Validation of a decision regret scale

Jamie C. Brehaut*, Annette M. O'Connor, Timothy J. Wood, Thomas F. Hack, Laura Siminoff, Elisa Gordon, Deb Feldman-Stewart

*Corresponding author for this work

Research output: Contribution to journalReview articlepeer-review

879 Scopus citations


Background. As patients become more involved in health care decisions, there may be greater opportunity for decision regret. The authors could not find a validated, reliable tool for measuring regret after health care decisions. Methods. A 5-item scale was administered to 4 patient groups making different health care decisions. Convergent validity was determined by examining the scale's correlation with satisfaction measures, decisional conflict, and health outcome measures. Results. The scale showed good internal consistency (Cronbach's α = 0.81 to 0.92). It correlated strongly with decision satisfaction (r = -0.40 to -0.60), decisional conflict (r = 0.31 to 0.52), and overall rated quality of life (r = -0.25 to -0.27). Groups differing on feelings about a decision also differed on rated regret: F(2, 190) = 31.1, P < 0.001. Regret was greater among those who changed their decisions than those who did not, t(175) = 16.11, P < 0.001. Conclusions. The scale is a useful indicator of health care decision regret at a given point in time.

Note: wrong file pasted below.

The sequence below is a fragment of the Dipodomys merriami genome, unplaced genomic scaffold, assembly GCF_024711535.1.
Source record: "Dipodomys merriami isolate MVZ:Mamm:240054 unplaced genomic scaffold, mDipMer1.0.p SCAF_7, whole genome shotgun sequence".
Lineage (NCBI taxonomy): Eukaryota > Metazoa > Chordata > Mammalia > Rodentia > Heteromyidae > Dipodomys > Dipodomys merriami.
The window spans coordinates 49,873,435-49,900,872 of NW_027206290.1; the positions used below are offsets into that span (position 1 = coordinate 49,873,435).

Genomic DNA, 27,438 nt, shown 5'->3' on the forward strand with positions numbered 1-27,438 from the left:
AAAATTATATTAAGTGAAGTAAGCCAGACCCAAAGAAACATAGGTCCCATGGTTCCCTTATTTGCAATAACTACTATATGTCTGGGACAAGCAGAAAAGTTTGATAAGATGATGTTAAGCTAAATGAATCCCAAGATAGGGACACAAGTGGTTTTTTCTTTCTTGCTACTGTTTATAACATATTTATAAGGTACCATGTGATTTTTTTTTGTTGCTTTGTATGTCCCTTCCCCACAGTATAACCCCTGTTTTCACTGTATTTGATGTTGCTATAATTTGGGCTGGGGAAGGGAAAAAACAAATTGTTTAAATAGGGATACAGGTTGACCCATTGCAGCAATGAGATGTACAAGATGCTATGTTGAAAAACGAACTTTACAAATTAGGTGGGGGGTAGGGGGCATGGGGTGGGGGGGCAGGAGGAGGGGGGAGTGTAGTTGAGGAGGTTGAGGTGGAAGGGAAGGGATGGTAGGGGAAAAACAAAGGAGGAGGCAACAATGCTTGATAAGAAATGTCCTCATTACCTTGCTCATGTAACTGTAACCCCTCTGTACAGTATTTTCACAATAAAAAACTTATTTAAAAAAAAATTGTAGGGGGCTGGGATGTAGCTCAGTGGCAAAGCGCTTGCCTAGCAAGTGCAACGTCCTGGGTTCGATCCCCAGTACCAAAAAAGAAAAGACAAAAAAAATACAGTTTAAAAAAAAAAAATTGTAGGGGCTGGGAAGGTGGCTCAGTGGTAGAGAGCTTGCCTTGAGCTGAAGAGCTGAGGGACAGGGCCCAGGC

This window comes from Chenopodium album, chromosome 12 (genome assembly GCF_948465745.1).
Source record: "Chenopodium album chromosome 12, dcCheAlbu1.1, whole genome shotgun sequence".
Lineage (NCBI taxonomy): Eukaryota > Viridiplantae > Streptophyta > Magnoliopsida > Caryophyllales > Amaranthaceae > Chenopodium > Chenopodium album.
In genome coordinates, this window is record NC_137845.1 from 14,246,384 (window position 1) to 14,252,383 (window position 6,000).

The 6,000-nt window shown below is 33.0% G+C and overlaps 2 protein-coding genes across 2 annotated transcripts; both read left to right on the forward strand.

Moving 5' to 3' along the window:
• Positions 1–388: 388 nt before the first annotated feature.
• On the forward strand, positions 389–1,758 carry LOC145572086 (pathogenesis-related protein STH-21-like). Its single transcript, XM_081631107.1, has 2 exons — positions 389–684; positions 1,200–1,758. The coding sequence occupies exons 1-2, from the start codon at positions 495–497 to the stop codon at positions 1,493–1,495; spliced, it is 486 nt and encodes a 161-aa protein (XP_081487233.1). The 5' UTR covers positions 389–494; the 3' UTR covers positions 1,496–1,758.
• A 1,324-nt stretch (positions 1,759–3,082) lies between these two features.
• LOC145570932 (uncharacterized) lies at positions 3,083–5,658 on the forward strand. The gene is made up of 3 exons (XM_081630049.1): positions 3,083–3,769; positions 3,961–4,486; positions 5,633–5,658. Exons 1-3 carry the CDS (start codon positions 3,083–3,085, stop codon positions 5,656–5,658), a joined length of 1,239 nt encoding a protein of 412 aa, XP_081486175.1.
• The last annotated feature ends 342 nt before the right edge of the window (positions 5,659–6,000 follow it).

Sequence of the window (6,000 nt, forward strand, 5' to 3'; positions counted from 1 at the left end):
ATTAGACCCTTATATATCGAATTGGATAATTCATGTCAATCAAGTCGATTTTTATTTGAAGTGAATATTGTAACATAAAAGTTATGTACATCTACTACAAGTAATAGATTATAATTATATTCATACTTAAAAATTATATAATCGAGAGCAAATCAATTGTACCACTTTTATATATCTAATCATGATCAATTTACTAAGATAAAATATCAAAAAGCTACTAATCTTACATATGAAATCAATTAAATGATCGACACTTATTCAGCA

Original languageEnglish (US)
Pages (from-to)281-292
Number of pages12
JournalMedical Decision Making
Issue number4
StatePublished - Jul 2003


  • Decision making
  • Patient decisions
  • Regret
  • Scale
  • Validation

ASJC Scopus subject areas

  • Health Policy


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